- The number of motor theft claims paid by insurers in the first quarter of this year were at their highest for any quarter since 2012. A payment is made to a car crime victim every 8 minutes.
Figures recorded by the Home Office show a 50 % rise in vehicle thefts over the last five years. This increase is in part being driven by keyless car crime. Hi-tech criminals are able to by-pass keyless technology in as little as 20 seconds!
- In 2018, £23 million was paid out every day by motor insurers, the highest on record. In the last four years the overall cost of motor theft claims has doubled
Higher repair bills reflect even more sophisticated vehicle design and technology
- The cost of a headlamp for one popular model has risen by over 400%, from £163 for the 2012-17 model range, to £840 for the most recent model. Average replacement windscreen costs for another popular model have risen from £147, between 2008-9, to £163 for models registered after 2015
Despite this, the average cost of motor insurance has fallen to its lowest level for two years – £466 – according to ABI’s latest Motor Insurance Premium Tracker. The Tracker is the only survey that looks at the price consumers pay for their cover, rather than quoted prices
ABI’s Motor Insurance Policy Advisor has said the continued growth in car crime must be reversed.
Although car security has come on in leaps and bounds, it must keep up with the ingenuity of car criminals.
- The increase in theft claims, reflects the vulnerability of some cars to keyless relay theft. Action by manufacturers together with owners taking simple and inexpensive precautions will help slow down this unwelcome trend.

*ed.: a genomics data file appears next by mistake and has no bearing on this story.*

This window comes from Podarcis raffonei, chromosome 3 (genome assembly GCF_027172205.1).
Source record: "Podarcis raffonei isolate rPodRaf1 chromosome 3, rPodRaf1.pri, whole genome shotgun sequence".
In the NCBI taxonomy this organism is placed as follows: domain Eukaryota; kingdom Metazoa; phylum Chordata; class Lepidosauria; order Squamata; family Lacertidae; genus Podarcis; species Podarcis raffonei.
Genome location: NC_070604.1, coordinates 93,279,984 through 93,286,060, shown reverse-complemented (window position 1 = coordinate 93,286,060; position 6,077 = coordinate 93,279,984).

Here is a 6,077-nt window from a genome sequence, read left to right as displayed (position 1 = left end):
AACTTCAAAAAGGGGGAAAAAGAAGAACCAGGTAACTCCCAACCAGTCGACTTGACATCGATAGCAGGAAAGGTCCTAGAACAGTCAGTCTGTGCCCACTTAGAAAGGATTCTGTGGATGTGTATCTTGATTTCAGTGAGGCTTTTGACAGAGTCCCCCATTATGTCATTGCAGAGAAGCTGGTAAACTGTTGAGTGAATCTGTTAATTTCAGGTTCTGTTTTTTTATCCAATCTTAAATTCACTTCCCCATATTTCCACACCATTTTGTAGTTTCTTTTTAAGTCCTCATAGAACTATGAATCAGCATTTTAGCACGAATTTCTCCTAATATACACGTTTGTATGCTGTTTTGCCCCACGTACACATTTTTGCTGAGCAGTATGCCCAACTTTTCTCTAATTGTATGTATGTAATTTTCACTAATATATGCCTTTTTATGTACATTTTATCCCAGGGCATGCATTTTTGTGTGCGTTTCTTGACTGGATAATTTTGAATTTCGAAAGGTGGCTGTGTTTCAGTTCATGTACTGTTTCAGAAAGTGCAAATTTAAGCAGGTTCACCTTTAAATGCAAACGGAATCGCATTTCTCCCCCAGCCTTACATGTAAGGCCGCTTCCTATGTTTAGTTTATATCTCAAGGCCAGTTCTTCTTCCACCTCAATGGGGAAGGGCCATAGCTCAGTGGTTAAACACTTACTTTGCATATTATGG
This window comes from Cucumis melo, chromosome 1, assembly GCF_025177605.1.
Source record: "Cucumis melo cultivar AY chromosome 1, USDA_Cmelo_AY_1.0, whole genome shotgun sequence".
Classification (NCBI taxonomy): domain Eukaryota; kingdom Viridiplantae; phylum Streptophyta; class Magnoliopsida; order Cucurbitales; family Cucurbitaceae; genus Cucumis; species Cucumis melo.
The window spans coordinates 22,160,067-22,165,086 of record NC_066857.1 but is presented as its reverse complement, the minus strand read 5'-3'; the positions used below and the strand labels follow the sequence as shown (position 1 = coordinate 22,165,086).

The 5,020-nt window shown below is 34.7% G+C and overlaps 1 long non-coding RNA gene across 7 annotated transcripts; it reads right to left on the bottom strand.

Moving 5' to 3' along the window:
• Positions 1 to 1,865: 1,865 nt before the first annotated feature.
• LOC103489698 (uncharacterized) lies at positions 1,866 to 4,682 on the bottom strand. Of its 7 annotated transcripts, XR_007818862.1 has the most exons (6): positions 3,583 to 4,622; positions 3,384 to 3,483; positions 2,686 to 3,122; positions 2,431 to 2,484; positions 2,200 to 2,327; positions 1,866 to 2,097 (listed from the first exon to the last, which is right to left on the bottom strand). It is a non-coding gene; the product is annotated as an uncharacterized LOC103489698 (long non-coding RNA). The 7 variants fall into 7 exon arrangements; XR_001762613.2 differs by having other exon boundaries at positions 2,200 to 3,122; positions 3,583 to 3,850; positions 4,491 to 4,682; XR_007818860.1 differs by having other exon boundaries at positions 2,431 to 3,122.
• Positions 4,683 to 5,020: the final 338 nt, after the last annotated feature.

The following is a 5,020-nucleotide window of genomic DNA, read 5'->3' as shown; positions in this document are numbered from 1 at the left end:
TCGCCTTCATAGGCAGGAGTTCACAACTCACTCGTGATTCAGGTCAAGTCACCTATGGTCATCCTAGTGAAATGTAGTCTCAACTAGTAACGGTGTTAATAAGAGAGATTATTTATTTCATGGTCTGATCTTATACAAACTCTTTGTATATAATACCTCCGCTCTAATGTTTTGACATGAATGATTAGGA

Recent testing by a motor research laboratory gave 6 of 11 vehicles launched this year a “Poor” rating due to the keyless entry/start system having no security measures to prevent criminals using the so-called ‘Relay Attack’ technique
KEYLESS CAR THEFT EXPLAINED:
Passive keyless entry systems, which allow drivers to open and start their cars without removing the key fob from their pocket, can be exploited using a technique called the “Relay Attack” . The criminals usually work in pairs; one will hold a device against the car, to ‘capture’ the signal it sends to the key. It then boosts this signal to another device by the front wall of the house, which relays the signal to the key inside. This fools the car into thinking they are within the 2 metre range of operation, allowing the car to be unlocked and started. Once started, the engine will not restart without the key present.
Three simple steps to reduce the risk:
- Park your car in a well-lit area
- Keep car keys well away from external windows and doors
- Turn off the signal overnight, or keep keys in a signal-block pouch